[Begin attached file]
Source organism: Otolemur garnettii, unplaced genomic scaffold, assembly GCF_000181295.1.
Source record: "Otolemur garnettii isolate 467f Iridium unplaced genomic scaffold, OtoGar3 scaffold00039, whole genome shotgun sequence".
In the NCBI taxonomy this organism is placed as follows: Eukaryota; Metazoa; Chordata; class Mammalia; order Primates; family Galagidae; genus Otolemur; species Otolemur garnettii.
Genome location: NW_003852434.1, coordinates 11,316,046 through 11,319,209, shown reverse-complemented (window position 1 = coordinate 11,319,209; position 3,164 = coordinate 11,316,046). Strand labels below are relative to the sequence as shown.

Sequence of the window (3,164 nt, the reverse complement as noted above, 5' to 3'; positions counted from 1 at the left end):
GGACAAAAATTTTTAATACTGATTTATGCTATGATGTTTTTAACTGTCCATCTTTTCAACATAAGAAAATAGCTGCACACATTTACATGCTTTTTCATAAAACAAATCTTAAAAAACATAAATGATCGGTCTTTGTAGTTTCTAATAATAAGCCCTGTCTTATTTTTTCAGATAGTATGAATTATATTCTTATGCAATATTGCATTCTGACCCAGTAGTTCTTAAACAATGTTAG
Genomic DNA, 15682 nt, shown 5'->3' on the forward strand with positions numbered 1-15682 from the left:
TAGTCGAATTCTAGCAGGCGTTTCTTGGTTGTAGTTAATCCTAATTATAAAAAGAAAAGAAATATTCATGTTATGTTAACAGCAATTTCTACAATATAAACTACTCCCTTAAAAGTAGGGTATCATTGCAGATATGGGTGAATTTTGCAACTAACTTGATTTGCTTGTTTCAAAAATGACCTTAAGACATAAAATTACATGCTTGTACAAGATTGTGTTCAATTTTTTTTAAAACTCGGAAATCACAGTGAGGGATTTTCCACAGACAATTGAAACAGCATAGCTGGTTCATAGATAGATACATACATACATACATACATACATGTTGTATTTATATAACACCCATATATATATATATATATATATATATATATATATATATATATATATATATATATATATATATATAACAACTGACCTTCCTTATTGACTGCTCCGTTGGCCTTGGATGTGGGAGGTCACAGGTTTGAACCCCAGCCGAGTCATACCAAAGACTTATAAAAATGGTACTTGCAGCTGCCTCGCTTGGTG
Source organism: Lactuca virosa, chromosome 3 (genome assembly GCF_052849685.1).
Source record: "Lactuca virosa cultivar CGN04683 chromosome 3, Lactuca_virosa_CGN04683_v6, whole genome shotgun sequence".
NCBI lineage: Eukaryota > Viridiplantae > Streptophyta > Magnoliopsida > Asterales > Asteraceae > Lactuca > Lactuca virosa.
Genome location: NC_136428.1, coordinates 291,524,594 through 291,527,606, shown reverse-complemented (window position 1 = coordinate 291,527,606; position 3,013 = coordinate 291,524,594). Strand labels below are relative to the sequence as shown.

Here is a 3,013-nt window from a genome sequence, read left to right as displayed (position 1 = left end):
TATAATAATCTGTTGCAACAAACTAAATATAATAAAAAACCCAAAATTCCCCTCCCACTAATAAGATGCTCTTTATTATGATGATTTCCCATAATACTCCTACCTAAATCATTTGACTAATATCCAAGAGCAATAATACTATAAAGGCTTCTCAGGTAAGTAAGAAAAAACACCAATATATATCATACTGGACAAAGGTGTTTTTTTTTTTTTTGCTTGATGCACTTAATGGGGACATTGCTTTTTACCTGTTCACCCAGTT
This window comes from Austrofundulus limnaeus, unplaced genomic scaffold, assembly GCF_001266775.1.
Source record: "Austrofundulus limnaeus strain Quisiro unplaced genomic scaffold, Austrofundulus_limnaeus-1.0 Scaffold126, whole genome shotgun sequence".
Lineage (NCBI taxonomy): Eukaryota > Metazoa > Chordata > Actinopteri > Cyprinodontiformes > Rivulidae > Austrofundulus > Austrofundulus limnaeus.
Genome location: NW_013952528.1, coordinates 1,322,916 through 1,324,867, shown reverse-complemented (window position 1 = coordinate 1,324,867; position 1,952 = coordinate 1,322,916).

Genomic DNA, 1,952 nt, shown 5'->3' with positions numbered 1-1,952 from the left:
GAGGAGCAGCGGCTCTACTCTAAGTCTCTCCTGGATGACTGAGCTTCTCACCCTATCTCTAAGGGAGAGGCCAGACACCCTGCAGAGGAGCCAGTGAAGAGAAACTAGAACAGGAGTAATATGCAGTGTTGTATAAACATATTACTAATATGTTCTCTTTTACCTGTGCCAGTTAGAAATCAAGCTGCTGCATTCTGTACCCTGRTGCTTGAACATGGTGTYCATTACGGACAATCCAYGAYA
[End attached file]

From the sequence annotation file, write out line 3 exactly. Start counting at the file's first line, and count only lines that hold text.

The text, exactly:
In the NCBI taxonomy this organism is placed as follows: Eukaryota; Metazoa; Chordata; class Mammalia; order Primates; family Galagidae; genus Otolemur; species Otolemur garnettii.